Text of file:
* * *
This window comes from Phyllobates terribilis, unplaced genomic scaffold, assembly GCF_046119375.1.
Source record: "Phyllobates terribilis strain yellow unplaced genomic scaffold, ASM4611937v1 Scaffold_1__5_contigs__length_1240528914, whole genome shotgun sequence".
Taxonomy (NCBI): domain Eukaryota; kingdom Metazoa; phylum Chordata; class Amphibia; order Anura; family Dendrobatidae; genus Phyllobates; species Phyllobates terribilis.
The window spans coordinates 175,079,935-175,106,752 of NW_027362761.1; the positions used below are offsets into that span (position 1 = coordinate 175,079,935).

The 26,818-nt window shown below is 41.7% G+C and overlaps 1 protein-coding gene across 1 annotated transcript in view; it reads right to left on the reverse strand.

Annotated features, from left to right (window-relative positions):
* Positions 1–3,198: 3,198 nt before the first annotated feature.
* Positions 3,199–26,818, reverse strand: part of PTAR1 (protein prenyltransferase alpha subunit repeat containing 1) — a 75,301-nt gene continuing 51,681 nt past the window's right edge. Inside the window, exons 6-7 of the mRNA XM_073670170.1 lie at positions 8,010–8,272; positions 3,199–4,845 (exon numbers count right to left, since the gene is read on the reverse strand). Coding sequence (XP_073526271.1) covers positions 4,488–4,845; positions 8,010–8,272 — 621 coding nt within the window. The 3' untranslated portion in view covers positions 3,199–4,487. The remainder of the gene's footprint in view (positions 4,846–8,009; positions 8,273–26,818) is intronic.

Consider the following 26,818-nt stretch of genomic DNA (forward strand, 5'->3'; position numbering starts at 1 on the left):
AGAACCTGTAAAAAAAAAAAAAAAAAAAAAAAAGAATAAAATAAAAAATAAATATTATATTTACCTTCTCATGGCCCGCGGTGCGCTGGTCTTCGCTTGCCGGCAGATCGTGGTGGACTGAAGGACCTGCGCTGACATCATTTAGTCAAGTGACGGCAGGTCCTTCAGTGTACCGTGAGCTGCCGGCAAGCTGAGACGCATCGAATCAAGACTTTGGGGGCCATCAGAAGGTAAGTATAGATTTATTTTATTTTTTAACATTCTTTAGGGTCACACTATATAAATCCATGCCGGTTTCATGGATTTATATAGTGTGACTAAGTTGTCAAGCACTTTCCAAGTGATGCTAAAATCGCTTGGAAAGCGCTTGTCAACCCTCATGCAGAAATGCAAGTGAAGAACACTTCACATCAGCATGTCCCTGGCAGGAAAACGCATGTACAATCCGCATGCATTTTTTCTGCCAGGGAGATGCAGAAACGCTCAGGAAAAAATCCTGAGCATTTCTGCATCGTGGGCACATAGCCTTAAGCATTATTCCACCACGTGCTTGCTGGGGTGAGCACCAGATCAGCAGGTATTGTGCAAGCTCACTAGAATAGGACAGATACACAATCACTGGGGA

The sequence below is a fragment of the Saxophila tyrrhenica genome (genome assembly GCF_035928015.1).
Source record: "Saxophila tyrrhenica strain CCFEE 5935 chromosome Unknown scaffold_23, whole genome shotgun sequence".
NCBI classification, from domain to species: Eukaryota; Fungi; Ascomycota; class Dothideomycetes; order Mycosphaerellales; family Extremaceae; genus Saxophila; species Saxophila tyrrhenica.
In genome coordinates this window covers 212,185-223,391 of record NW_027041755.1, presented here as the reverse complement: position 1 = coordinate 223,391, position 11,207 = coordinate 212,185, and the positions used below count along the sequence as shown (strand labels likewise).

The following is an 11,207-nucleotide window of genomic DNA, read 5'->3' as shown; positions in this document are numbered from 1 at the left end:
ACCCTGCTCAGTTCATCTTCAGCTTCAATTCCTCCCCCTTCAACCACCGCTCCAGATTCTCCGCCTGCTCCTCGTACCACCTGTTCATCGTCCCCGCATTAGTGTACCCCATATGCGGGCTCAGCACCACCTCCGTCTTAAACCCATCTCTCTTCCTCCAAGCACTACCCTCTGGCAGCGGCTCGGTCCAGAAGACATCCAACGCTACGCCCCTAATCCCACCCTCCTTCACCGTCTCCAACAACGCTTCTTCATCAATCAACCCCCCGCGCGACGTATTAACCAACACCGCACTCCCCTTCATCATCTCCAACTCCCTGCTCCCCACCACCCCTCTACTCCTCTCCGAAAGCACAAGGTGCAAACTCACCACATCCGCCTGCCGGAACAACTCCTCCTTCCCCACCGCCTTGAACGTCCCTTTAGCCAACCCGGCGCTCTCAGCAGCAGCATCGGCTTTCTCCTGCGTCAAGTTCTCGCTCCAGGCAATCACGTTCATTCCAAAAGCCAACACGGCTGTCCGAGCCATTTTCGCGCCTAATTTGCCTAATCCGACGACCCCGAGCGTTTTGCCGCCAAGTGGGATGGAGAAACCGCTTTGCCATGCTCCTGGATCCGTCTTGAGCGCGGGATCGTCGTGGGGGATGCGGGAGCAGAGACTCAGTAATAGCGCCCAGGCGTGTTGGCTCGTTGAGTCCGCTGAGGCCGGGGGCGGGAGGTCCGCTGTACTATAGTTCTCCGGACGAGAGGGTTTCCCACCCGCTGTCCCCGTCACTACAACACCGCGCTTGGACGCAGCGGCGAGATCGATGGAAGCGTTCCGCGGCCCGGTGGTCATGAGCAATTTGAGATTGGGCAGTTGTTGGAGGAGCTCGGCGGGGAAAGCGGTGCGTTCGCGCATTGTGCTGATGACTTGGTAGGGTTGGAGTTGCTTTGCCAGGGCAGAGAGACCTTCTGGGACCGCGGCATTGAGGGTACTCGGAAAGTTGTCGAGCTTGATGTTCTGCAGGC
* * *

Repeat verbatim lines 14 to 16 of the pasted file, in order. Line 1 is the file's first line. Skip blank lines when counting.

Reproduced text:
In genome coordinates this window covers 212,185-223,391 of record NW_027041755.1, presented here as the reverse complement: position 1 = coordinate 223,391, position 11,207 = coordinate 212,185, and the positions used below count along the sequence as shown (strand labels likewise).

The following is an 11,207-nucleotide window of genomic DNA, read 5'->3' as shown; positions in this document are numbered from 1 at the left end:
ACCCTGCTCAGTTCATCTTCAGCTTCAATTCCTCCCCCTTCAACCACCGCTCCAGATTCTCCGCCTGCTCCTCGTACCACCTGTTCATCGTCCCCGCATTAGTGTACCCCATATGCGGGCTCAGCACCACCTCCGTCTTAAACCCATCTCTCTTCCTCCAAGCACTACCCTCTGGCAGCGGCTCGGTCCAGAAGACATCCAACGCTACGCCCCTAATCCCACCCTCCTTCACCGTCTCCAACAACGCTTCTTCATCAATCAACCCCCCGCGCGACGTATTAACCAACACCGCACTCCCCTTCATCATCTCCAACTCCCTGCTCCCCACCACCCCTCTACTCCTCTCCGAAAGCACAAGGTGCAAACTCACCACATCCGCCTGCCGGAACAACTCCTCCTTCCCCACCGCCTTGAACGTCCCTTTAGCCAACCCGGCGCTCTCAGCAGCAGCATCGGCTTTCTCCTGCGTCAAGTTCTCGCTCCAGGCAATCACGTTCATTCCAAAAGCCAACACGGCTGTCCGAGCCATTTTCGCGCCTAATTTGCCTAATCCGACGACCCCGAGCGTTTTGCCGCCAAGTGGGATGGAGAAACCGCTTTGCCATGCTCCTGGATCCGTCTTGAGCGCGGGATCGTCGTGGGGGATGCGGGAGCAGAGACTCAGTAATAGCGCCCAGGCGTGTTGGCTCGTTGAGTCCGCTGAGGCCGGGGGCGGGAGGTCCGCTGTACTATAGTTCTCCGGACGAGAGGGTTTCCCACCCGCTGTCCCCGTCACTACAACACCGCGCTTGGACGCAGCGGCGAGATCGATGGAAGCGTTCCGCGGCCCGGTGGTCATGAGCAATTTGAGATTGGGCAGTTGTTGGAGGAGCTCGGCGGGGAAAGCGGTGCGTTCGCGCATTGTGCTGATGACTTGGTAGGGTTGGAGTTGCTTTGCCAGGGCAGAGAGACCTTCTGGGACCGCGGCATTGAGGGTACTCGGAAAGTTGTCGAGCTTGATGTTCTGCAGGC